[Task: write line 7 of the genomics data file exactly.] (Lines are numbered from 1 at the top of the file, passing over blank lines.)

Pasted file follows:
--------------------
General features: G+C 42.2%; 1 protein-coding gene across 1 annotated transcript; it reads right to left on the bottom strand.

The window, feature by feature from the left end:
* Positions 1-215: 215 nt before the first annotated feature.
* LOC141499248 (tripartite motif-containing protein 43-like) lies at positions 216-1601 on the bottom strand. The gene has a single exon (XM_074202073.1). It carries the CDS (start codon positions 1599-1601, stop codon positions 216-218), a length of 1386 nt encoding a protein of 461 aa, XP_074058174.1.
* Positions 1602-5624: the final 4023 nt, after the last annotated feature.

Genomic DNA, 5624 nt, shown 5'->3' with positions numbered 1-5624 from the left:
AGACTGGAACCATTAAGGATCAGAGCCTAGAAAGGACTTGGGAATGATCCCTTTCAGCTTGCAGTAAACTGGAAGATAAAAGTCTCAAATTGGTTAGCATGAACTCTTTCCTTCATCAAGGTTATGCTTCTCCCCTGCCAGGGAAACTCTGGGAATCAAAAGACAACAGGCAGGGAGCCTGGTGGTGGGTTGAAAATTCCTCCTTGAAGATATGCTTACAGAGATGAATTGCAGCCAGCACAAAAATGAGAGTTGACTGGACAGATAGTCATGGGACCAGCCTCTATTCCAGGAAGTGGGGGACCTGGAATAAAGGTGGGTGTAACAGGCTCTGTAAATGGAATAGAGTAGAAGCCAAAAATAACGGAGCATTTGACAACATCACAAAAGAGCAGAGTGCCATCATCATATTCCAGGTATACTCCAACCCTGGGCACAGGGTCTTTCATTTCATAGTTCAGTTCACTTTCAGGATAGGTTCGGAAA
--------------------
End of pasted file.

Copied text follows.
AGACTGGAACCATTAAGGATCAGAGCCTAGAAAGGACTTGGGAATGATCCCTTTCAGCTTGCAGTAAACTGGAAGATAAAAGTCTCAAATTGGTTAGCATGAACTCTTTCCTTCATCAAGGTTATGCTTCTCCCCTGCCAGGGAAACTCTGGGAATCAAAAGACAACAGGCAGGGAGCCTGGTGGTGGGTTGAAAATTCCTCCTTGAAGATATGCTTACAGAGATGAATTGCAGCCAGCACAAAAATGAGAGTTGACTGGACAGATAGTCATGGGACCAGCCTCTATTCCAGGAAGTGGGGGACCTGGAATAAAGGTGGGTGTAACAGGCTCTGTAAATGGAATAGAGTAGAAGCCAAAAATAACGGAGCATTTGACAACATCACAAAAGAGCAGAGTGCCATCATCATATTCCAGGTATACTCCAACCCTGGGCACAGGGTCTTTCATTTCATAGTTCAGTTCACTTTCAGGATAGGTTCGGAAA